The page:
Preuss’s Monkey (Cercopithecus preussi), also known as Preuss’s Guenon, is a diurnal primate that lives terrestrially in mountainous forests up to 2500 metres of eastern Nigeria, western Cameroon and Bioko in Equatorial Guinea.
Preuss’s Monkey is sometimes classified as a subspecies of the L’Hoest’s Monkey (C. lhoesti). Preuss’s Monkey is an omnivore and although it eats primarily fruit and leaves, it also eats insects. It is known for occasionally raiding crops. Preuss’s Monkey is darkish in colouration with a white chin. It weighs up to 10 kilograms.
Preuss’s Monkey troops consist of one adult male and several females and adolescents and usually consist of about 17 individuals. Females give birth to a single young about once every three years. Preuss’s Monkeys mature at 4 years and have a life span of 31 years.
Preuss’s Monkey is an endangered species, due to habitat loss and hunting. It is one of the species that live in the Guinean Forests of the West Africa Bio diversity Hotspot. There are two subspecies of Preuss’s Monkey, Cameroon Preuss’s Monkey (Cercopithecus preussi preussi) and Bioko Preuss’s Monkey (Cercopithecus preussi insularis).
Genus: Cercopithecus – Sclater’s Monkey
Sclater’s Monkey (Cercopithecus sclateri) is an Old World monkey that was first described by Reginald Innes Pocock in 1904 and named after Philip Sclater. It is a diurnal monkey that lives in the trees of the rainforests and tropical areas of Nigeria and Benin.
Sclater’s Monkey should not be confused with the closely related and similarly named species, the White-throated Guenon (Cercopithecus erythrogaster). The diet of the Sclater’s Monkey is unknown, however, it is likely to be an omnivore that supplements its diet with plant parts and insects, based upon other closely related species.
Sclater’s Monkeys live in troops of 4 to 30 individuals. The male weighs from 3 – 4 kilograms and the female weighs 2.5 – 3.5 kilograms. The female gives birth to one young, which is a factor of decreasing population. Sclater’s Monkey was thought to be extinct until 1988.
Five discrete populations exist, living in Nigeria and are scattered along the Niger River and its delta. Two of these populations live near towns that consider them sacred creatures. The other three populations are heavily hunted. Each of the protected populations consist of about 250 individuals.
Sclater’s Monkey is still considered an endangered species and near extinction due to its decreasing population. Today, its territory is protected and regarded as a holy land, where hunting and logging is restricted. Sclater’s Monkey is one of the species that live in the Guinean Forests of the West Africa bio diversity hotspot.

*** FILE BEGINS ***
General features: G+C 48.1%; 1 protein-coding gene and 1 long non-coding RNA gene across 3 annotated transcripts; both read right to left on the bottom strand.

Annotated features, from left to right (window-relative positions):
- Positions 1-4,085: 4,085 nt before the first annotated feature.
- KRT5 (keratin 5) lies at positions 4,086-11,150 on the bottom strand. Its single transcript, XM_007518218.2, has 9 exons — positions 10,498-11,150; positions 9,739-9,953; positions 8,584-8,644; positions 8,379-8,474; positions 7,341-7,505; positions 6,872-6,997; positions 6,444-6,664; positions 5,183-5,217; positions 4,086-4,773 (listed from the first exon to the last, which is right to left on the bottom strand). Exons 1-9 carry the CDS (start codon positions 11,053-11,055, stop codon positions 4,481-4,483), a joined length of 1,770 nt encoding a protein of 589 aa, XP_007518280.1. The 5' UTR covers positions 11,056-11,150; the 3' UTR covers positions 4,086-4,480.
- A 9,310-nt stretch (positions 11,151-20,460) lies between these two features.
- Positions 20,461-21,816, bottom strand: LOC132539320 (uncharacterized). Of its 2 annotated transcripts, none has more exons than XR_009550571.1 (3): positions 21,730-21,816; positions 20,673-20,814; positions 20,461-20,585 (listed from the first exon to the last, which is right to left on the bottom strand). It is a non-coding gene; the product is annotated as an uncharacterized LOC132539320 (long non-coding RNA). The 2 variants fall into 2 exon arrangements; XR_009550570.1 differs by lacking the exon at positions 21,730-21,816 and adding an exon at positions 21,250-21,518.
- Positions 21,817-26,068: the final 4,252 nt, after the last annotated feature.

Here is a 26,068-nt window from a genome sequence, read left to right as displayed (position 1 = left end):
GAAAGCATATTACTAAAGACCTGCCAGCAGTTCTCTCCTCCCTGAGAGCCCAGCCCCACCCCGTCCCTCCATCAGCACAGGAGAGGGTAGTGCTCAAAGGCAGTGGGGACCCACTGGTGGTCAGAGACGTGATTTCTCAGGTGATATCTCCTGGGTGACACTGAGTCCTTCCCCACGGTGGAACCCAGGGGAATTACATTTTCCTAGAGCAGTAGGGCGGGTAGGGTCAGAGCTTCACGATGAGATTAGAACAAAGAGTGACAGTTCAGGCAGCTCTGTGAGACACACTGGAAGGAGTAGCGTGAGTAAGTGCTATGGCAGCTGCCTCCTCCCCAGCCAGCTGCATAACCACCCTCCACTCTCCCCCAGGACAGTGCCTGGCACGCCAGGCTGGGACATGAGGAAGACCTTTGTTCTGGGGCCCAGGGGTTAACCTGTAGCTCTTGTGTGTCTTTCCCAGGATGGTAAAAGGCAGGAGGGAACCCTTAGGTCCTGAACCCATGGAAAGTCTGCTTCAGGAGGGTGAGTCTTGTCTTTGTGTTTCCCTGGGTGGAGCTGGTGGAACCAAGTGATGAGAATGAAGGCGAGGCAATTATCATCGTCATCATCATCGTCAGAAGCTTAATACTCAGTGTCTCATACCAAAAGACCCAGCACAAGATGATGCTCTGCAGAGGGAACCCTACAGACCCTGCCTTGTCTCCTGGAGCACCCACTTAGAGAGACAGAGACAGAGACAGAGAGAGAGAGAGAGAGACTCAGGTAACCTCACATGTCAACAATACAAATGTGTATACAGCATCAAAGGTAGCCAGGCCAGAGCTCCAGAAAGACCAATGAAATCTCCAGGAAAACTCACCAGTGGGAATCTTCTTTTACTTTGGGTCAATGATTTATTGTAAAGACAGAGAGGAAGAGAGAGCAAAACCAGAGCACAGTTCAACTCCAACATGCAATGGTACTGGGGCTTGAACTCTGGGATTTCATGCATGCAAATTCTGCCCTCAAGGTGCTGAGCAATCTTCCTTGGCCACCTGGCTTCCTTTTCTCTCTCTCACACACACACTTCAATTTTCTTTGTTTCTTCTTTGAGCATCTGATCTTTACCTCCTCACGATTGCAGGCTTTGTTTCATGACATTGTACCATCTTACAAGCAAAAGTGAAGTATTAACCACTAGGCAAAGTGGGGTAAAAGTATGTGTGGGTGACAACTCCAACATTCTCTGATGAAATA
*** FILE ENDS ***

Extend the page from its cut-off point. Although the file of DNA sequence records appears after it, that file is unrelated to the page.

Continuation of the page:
Genus: Cercopithecus – White-throated Monkey
The White-throated Monkey (Cercopithecus erythrogaster), also known as the Red-bellied Monkey is a diurnal monkey that lives in trees of rainforests or tropical areas of Nigeria and Benin. The White-throated Monkey is usually a frugivore but insects, leaves and crops are also in its diet.
The White-throated Monkey usually lives in small groups of 4 to 5 individuals however, some groups of 30 or more individuals have been discovered. Some male monkeys wander alone. White-throated Monkeys are arboreal, living in moist tropical forest and the wettest parts of dry tropical forest, however they can also be found in secondary bush and old farmland.
Males weigh from 3.5 – 4.5 kilograms and females weigh 2 – 4 kilograms. Females give birth to one young, which is a factor of decreasing population. The White-throated Monkey was once considered extinct due to constant hunting for the fur of its unique red belly and white front legs. Yet, a small group was found near the Niger River in 1988.
The White-throated Monkey is still considered an endangered species due to its decreasing numbers. Today, its territory is protected and regarded as a holy land, where hunting and logging is restricted. It is one of the species that live in the Guinean Forests of the West Africa Bio diversity Hotspot.
There are two subspecies of White-throated Monkey: Red-bellied Guenon (Cercopithecus erythrogaster erythrogaster) and Nigerian White-throated Guenon (Cercopithecus erythrogaster pococki).
Genus: Cercopithecus – Wolf Mona Monkey
The Wolf’s Mona Monkey (Cercopithecus wolfi) is an Old World monkey in the Cercopithecidae family. Although it is currently referred to as a full species, it includes three subspecies:
C. w. wolfi which is found on the south Zaire basin between Zaire and Kasai Rivers,
C. w. pyrogaster which is found south of the Kasai Rivers and….
C. w. elegans which is found between the Lomami and Lualaba Rivers.
Wolf Mona Monkeys are not listed as endangered. Very little is known on the ecology of this species, however, what is known is that this species occurs primarily in lowland forest and it also inhabits slope and swamp forests. There is insufficient data regarding their habitat use and preferences, species density and inter specific relationships with other primates – these subjects are still being investigated.